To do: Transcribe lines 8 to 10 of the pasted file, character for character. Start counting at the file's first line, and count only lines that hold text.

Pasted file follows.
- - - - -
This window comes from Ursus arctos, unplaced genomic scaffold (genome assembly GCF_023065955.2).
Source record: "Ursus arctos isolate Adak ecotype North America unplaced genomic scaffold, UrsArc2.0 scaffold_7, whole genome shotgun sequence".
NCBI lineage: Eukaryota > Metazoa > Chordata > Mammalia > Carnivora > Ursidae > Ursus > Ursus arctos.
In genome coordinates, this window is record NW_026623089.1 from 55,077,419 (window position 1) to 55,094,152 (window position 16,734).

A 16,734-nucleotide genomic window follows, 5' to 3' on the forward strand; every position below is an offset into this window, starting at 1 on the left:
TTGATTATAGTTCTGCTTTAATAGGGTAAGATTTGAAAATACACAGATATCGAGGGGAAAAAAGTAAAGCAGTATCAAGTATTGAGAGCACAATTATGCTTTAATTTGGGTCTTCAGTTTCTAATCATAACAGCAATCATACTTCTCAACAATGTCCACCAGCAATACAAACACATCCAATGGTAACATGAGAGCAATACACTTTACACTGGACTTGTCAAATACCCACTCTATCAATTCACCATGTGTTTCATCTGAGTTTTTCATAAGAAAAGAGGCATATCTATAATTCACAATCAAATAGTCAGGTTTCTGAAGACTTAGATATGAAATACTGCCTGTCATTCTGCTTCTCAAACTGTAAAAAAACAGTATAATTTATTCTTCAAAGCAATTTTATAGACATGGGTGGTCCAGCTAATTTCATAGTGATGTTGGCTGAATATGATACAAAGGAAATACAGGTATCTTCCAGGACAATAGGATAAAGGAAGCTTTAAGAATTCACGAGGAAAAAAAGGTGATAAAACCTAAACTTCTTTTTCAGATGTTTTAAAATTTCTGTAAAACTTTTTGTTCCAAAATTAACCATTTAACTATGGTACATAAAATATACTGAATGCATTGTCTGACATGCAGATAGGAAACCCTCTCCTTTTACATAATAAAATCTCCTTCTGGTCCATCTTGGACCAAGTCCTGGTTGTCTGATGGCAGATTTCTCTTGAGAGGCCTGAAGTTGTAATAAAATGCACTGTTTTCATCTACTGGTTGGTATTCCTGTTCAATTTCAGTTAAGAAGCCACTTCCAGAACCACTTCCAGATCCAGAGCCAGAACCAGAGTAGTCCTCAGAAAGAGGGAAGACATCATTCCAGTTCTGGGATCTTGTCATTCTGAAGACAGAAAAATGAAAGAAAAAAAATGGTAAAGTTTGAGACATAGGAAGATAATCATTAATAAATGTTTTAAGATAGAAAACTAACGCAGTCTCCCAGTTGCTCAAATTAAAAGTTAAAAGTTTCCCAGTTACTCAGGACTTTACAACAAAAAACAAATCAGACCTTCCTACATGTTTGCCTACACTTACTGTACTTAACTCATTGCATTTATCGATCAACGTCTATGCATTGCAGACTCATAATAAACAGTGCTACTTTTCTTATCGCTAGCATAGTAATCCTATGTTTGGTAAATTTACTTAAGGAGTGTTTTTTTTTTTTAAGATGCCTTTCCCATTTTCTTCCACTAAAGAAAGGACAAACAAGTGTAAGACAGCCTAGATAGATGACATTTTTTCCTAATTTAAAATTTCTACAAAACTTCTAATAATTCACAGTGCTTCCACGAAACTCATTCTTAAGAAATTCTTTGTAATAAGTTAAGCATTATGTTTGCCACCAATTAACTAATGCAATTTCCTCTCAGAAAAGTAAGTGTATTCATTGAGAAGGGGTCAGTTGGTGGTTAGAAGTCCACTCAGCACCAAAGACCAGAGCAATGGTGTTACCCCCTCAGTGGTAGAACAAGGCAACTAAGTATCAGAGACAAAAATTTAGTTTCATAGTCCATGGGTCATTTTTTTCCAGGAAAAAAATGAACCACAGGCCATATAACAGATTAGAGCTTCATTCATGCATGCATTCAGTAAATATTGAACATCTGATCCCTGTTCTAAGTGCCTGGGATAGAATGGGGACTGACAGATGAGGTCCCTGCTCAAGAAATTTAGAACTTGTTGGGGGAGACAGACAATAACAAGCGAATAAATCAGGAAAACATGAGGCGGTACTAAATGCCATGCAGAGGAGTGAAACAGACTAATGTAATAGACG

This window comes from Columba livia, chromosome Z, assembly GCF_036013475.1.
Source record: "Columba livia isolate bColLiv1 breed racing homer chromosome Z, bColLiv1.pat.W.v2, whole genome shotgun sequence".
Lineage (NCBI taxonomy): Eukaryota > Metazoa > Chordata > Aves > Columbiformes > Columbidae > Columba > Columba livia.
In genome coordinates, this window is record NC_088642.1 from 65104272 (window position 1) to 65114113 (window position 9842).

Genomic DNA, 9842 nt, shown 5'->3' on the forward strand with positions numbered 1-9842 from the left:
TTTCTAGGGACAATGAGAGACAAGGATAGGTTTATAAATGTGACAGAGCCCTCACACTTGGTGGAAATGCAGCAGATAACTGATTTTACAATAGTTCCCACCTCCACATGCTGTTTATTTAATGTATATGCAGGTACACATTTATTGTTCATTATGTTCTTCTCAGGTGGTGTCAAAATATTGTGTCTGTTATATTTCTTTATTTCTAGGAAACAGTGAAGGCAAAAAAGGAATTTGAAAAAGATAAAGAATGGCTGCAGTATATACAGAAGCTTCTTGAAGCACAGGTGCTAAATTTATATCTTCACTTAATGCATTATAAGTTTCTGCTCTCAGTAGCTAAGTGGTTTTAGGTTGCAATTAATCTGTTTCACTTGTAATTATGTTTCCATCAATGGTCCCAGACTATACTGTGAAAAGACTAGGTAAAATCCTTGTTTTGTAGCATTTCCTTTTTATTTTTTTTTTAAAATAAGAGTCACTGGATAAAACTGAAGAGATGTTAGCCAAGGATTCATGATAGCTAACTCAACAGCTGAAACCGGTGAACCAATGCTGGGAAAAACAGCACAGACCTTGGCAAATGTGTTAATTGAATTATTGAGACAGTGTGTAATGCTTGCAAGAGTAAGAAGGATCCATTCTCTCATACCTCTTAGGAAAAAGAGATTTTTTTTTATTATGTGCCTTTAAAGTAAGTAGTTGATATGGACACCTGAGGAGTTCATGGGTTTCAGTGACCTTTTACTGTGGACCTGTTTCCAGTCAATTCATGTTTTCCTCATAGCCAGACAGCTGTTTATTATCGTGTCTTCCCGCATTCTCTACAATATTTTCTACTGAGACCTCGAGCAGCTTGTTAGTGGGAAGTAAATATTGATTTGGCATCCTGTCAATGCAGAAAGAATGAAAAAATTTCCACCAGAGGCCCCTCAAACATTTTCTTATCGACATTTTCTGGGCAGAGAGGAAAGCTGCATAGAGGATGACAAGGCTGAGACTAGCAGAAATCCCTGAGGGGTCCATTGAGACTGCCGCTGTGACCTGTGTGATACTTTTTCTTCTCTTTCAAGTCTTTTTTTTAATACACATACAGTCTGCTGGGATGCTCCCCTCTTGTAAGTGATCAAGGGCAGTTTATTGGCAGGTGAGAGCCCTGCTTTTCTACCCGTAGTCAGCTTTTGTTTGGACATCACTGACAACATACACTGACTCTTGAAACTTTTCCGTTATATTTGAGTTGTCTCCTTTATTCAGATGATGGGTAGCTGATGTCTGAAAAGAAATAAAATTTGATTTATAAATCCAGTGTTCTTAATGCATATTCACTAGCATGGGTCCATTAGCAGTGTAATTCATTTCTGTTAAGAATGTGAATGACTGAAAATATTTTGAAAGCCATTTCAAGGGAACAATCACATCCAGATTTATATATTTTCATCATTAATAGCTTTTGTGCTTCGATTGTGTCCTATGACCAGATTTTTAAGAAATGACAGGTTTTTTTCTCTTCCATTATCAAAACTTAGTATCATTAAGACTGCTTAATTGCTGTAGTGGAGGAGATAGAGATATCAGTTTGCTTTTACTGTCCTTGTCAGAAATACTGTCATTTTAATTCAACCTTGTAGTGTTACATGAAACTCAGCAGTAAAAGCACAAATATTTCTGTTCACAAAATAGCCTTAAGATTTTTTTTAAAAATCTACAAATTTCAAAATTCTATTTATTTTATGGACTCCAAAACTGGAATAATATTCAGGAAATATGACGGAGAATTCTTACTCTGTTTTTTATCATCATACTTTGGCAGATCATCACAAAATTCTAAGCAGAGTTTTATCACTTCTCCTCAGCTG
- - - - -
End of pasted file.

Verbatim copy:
Source record: "Columba livia isolate bColLiv1 breed racing homer chromosome Z, bColLiv1.pat.W.v2, whole genome shotgun sequence".
Lineage (NCBI taxonomy): Eukaryota > Metazoa > Chordata > Aves > Columbiformes > Columbidae > Columba > Columba livia.
In genome coordinates, this window is record NC_088642.1 from 65104272 (window position 1) to 65114113 (window position 9842).